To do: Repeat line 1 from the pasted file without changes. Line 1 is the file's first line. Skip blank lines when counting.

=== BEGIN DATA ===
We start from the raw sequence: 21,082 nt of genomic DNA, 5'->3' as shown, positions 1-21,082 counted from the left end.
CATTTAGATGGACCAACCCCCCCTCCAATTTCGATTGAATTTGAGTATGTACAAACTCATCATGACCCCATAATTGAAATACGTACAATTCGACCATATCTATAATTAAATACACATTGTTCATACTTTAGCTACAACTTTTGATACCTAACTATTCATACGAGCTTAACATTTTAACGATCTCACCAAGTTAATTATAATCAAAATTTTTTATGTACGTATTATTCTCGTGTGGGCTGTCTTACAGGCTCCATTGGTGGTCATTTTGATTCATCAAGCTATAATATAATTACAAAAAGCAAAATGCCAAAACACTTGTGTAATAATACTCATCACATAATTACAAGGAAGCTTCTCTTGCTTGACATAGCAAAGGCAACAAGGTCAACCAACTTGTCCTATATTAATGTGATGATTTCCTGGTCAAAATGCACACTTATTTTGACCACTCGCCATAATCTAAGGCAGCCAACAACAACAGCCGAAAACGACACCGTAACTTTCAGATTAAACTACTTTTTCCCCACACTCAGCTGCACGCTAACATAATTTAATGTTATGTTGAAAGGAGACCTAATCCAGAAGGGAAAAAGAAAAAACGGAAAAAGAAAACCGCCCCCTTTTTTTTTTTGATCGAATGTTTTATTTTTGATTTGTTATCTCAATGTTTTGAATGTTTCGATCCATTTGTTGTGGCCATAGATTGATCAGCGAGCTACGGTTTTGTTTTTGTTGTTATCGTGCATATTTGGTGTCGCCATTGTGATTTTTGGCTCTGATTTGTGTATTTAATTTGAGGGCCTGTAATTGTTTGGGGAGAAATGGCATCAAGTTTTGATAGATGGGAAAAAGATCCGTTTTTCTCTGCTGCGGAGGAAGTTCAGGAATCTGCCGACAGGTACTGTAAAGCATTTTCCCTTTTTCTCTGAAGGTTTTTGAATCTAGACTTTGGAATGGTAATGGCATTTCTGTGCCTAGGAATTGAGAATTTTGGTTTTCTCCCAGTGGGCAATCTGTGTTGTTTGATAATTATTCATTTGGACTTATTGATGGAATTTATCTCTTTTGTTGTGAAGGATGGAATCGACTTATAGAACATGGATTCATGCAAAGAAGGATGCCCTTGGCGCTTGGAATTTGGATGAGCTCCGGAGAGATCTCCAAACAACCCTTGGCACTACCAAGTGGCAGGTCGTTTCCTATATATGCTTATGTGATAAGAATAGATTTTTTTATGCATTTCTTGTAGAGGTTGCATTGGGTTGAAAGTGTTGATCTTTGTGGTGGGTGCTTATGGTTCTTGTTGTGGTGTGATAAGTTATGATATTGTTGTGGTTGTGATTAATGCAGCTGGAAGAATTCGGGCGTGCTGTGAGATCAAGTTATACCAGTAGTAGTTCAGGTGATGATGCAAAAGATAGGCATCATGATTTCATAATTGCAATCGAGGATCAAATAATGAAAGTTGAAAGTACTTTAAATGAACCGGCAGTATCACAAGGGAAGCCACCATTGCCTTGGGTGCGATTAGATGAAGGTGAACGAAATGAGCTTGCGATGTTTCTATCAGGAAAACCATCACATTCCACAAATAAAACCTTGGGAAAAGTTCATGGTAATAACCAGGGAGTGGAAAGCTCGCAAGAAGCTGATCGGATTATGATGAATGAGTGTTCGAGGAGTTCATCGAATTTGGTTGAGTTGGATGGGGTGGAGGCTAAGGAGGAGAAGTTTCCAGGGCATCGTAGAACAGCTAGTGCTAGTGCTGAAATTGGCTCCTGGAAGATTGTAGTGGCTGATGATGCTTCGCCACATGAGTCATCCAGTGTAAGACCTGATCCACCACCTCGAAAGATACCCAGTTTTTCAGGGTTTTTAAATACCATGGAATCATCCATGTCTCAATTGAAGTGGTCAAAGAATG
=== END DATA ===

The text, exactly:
We start from the raw sequence: 21,082 nt of genomic DNA, 5'->3' as shown, positions 1-21,082 counted from the left end.